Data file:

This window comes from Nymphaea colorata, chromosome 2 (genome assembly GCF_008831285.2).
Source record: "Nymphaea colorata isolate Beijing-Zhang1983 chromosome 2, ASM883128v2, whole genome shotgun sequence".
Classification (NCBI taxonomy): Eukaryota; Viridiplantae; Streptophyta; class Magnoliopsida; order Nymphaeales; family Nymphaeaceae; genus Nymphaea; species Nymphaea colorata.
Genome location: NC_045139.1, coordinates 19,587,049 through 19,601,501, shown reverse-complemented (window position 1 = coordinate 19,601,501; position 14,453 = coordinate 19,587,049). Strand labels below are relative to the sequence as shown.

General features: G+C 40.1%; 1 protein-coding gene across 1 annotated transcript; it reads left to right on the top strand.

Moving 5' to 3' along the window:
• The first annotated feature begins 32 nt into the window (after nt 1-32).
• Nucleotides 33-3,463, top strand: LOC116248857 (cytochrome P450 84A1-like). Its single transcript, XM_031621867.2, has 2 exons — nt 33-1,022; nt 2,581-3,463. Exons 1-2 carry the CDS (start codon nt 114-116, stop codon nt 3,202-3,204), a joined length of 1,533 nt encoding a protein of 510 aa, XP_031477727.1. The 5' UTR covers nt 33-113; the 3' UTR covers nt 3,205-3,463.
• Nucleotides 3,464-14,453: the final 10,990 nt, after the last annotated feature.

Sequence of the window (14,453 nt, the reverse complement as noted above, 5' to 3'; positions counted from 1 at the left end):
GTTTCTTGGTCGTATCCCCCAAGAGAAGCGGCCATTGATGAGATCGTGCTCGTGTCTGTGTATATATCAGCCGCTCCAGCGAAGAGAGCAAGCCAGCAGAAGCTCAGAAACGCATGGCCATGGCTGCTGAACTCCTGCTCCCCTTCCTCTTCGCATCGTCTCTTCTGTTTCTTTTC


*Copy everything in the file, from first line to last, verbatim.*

This window comes from Nymphaea colorata, chromosome 2 (genome assembly GCF_008831285.2).
Source record: "Nymphaea colorata isolate Beijing-Zhang1983 chromosome 2, ASM883128v2, whole genome shotgun sequence".
Classification (NCBI taxonomy): Eukaryota; Viridiplantae; Streptophyta; class Magnoliopsida; order Nymphaeales; family Nymphaeaceae; genus Nymphaea; species Nymphaea colorata.
Genome location: NC_045139.1, coordinates 19,587,049 through 19,601,501, shown reverse-complemented (window position 1 = coordinate 19,601,501; position 14,453 = coordinate 19,587,049). Strand labels below are relative to the sequence as shown.

General features: G+C 40.1%; 1 protein-coding gene across 1 annotated transcript; it reads left to right on the top strand.

Moving 5' to 3' along the window:
• The first annotated feature begins 32 nt into the window (after nt 1-32).
• Nucleotides 33-3,463, top strand: LOC116248857 (cytochrome P450 84A1-like). Its single transcript, XM_031621867.2, has 2 exons — nt 33-1,022; nt 2,581-3,463. Exons 1-2 carry the CDS (start codon nt 114-116, stop codon nt 3,202-3,204), a joined length of 1,533 nt encoding a protein of 510 aa, XP_031477727.1. The 5' UTR covers nt 33-113; the 3' UTR covers nt 3,205-3,463.
• Nucleotides 3,464-14,453: the final 10,990 nt, after the last annotated feature.

Sequence of the window (14,453 nt, the reverse complement as noted above, 5' to 3'; positions counted from 1 at the left end):
GTTTCTTGGTCGTATCCCCCAAGAGAAGCGGCCATTGATGAGATCGTGCTCGTGTCTGTGTATATATCAGCCGCTCCAGCGAAGAGAGCAAGCCAGCAGAAGCTCAGAAACGCATGGCCATGGCTGCTGAACTCCTGCTCCCCTTCCTCTTCGCATCGTCTCTTCTGTTTCTTTTC